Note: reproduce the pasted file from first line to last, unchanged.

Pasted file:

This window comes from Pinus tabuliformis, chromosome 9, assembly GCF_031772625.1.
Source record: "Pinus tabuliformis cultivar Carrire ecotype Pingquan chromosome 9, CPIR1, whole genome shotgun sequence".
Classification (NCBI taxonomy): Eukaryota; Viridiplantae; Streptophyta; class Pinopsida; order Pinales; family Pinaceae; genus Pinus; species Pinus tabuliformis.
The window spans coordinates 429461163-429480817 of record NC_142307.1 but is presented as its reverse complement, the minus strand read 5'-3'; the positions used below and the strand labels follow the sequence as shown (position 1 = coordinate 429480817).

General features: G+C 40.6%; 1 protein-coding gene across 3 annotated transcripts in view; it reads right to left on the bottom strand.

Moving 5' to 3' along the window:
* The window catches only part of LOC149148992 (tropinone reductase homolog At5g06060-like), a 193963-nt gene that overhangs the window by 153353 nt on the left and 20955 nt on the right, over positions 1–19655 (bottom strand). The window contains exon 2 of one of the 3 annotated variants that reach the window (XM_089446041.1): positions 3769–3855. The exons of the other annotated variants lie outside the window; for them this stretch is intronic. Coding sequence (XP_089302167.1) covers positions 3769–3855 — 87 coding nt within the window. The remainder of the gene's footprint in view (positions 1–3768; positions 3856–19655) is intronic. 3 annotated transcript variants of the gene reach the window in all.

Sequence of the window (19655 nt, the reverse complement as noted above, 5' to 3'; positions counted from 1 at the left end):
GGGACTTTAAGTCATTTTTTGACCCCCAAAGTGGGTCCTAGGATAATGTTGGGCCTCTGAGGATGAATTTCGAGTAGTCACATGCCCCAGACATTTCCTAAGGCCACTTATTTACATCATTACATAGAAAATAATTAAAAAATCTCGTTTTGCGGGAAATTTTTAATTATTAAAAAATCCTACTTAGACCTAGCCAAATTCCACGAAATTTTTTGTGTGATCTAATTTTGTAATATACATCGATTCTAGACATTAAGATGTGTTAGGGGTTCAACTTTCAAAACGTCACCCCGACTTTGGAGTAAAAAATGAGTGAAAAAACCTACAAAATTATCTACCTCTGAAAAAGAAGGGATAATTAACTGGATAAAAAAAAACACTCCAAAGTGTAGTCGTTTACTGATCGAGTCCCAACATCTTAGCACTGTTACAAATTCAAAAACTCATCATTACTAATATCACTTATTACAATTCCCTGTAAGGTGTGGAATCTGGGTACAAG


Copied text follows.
This window comes from Pinus tabuliformis, chromosome 9, assembly GCF_031772625.1.
Source record: "Pinus tabuliformis cultivar Carrire ecotype Pingquan chromosome 9, CPIR1, whole genome shotgun sequence".
Classification (NCBI taxonomy): Eukaryota; Viridiplantae; Streptophyta; class Pinopsida; order Pinales; family Pinaceae; genus Pinus; species Pinus tabuliformis.
The window spans coordinates 429461163-429480817 of record NC_142307.1 but is presented as its reverse complement, the minus strand read 5'-3'; the positions used below and the strand labels follow the sequence as shown (position 1 = coordinate 429480817).

General features: G+C 40.6%; 1 protein-coding gene across 3 annotated transcripts in view; it reads right to left on the bottom strand.

Moving 5' to 3' along the window:
* The window catches only part of LOC149148992 (tropinone reductase homolog At5g06060-like), a 193963-nt gene that overhangs the window by 153353 nt on the left and 20955 nt on the right, over positions 1–19655 (bottom strand). The window contains exon 2 of one of the 3 annotated variants that reach the window (XM_089446041.1): positions 3769–3855. The exons of the other annotated variants lie outside the window; for them this stretch is intronic. Coding sequence (XP_089302167.1) covers positions 3769–3855 — 87 coding nt within the window. The remainder of the gene's footprint in view (positions 1–3768; positions 3856–19655) is intronic. 3 annotated transcript variants of the gene reach the window in all.

Sequence of the window (19655 nt, the reverse complement as noted above, 5' to 3'; positions counted from 1 at the left end):
GGGACTTTAAGTCATTTTTTGACCCCCAAAGTGGGTCCTAGGATAATGTTGGGCCTCTGAGGATGAATTTCGAGTAGTCACATGCCCCAGACATTTCCTAAGGCCACTTATTTACATCATTACATAGAAAATAATTAAAAAATCTCGTTTTGCGGGAAATTTTTAATTATTAAAAAATCCTACTTAGACCTAGCCAAATTCCACGAAATTTTTTGTGTGATCTAATTTTGTAATATACATCGATTCTAGACATTAAGATGTGTTAGGGGTTCAACTTTCAAAACGTCACCCCGACTTTGGAGTAAAAAATGAGTGAAAAAACCTACAAAATTATCTACCTCTGAAAAAGAAGGGATAATTAACTGGATAAAAAAAAACACTCCAAAGTGTAGTCGTTTACTGATCGAGTCCCAACATCTTAGCACTGTTACAAATTCAAAAACTCATCATTACTAATATCACTTATTACAATTCCCTGTAAGGTGTGGAATCTGGGTACAAG